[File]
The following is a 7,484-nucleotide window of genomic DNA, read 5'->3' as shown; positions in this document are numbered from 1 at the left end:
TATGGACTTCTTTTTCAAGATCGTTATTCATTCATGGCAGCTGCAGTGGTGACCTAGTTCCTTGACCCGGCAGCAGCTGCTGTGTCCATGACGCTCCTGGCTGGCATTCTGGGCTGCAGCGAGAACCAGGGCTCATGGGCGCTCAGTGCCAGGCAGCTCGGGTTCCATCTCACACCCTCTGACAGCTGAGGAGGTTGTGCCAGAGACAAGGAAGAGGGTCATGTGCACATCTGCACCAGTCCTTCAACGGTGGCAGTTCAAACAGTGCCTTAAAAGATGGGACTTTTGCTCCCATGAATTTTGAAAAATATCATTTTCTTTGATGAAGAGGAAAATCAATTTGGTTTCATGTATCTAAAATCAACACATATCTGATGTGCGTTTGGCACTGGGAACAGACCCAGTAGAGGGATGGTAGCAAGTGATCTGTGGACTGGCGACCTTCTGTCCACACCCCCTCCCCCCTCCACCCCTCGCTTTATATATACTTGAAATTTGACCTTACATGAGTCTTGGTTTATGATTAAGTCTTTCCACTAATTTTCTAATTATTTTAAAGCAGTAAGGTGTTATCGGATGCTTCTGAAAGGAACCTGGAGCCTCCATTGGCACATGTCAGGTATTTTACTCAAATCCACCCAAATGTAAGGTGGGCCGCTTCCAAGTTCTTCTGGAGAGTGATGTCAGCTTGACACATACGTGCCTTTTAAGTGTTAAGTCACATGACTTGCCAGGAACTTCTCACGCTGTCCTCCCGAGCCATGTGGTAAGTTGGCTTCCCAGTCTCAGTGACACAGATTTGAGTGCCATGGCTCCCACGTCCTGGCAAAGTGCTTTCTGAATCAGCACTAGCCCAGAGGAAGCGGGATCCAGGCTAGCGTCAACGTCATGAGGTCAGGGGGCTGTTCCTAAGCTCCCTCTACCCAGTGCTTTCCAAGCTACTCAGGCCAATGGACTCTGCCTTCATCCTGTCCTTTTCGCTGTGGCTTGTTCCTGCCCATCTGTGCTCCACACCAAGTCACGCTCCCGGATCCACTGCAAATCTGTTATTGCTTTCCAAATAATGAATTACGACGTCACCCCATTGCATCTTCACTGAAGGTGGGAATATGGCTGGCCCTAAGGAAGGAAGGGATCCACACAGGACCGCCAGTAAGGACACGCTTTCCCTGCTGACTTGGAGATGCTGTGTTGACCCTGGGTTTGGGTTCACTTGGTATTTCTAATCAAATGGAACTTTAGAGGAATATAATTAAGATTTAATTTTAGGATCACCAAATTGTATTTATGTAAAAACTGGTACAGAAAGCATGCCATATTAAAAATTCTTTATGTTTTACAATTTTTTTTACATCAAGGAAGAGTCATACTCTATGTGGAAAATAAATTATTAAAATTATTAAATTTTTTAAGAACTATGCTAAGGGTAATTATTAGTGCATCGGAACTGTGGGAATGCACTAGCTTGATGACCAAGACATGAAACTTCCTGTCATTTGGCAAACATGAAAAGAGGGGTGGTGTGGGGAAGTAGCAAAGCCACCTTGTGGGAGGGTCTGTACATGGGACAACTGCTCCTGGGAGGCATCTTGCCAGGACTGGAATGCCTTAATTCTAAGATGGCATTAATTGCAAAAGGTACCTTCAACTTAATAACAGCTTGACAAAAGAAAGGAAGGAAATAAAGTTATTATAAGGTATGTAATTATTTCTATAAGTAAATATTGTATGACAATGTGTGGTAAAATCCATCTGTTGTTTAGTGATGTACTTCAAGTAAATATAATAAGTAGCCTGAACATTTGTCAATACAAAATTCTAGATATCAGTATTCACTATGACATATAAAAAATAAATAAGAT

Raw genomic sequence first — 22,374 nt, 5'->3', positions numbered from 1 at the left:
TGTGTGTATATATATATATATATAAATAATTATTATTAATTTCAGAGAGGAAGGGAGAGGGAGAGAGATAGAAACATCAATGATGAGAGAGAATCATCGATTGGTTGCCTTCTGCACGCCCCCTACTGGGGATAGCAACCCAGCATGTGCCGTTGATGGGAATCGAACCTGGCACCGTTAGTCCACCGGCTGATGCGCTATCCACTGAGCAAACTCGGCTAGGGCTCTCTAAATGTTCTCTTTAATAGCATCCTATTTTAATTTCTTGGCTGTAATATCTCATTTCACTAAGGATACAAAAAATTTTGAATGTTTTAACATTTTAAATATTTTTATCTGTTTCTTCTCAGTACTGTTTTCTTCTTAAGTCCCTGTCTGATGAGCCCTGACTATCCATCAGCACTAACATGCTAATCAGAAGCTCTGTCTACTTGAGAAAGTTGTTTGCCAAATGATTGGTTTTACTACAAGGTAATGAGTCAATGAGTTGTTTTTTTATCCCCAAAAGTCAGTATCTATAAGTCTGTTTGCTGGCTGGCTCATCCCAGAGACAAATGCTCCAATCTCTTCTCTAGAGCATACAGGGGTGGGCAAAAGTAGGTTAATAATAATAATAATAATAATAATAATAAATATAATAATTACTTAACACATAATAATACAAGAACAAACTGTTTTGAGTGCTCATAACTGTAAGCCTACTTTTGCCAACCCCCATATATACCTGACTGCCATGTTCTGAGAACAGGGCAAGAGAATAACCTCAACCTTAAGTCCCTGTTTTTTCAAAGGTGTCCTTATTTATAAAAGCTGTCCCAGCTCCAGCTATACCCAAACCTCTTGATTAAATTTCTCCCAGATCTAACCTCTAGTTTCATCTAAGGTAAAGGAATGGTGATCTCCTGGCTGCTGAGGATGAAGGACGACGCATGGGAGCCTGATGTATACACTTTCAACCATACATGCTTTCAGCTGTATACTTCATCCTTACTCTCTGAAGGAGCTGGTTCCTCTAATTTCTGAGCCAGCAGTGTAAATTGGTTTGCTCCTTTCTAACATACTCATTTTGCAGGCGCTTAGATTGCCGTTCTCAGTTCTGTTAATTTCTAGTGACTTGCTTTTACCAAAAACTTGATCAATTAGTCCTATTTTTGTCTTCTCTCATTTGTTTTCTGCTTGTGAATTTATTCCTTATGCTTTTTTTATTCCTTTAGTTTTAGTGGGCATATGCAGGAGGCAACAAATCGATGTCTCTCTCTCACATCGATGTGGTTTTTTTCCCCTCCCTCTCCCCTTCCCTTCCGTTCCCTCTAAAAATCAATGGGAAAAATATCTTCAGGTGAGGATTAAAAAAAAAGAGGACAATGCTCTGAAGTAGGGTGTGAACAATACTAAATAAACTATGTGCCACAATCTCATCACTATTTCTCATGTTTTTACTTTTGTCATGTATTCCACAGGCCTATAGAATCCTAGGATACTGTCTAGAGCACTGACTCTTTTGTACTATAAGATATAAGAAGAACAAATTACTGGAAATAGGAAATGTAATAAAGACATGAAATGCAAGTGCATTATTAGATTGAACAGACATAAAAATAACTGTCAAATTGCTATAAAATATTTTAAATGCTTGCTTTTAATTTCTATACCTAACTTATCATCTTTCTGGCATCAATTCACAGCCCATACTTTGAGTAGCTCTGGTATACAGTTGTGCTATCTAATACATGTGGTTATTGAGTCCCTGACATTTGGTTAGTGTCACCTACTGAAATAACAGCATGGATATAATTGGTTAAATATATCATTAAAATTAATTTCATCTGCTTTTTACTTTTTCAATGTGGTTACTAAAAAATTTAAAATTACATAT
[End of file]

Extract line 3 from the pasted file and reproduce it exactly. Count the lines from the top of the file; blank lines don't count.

Raw genomic sequence first — 22,374 nt, 5'->3', positions numbered from 1 at the left: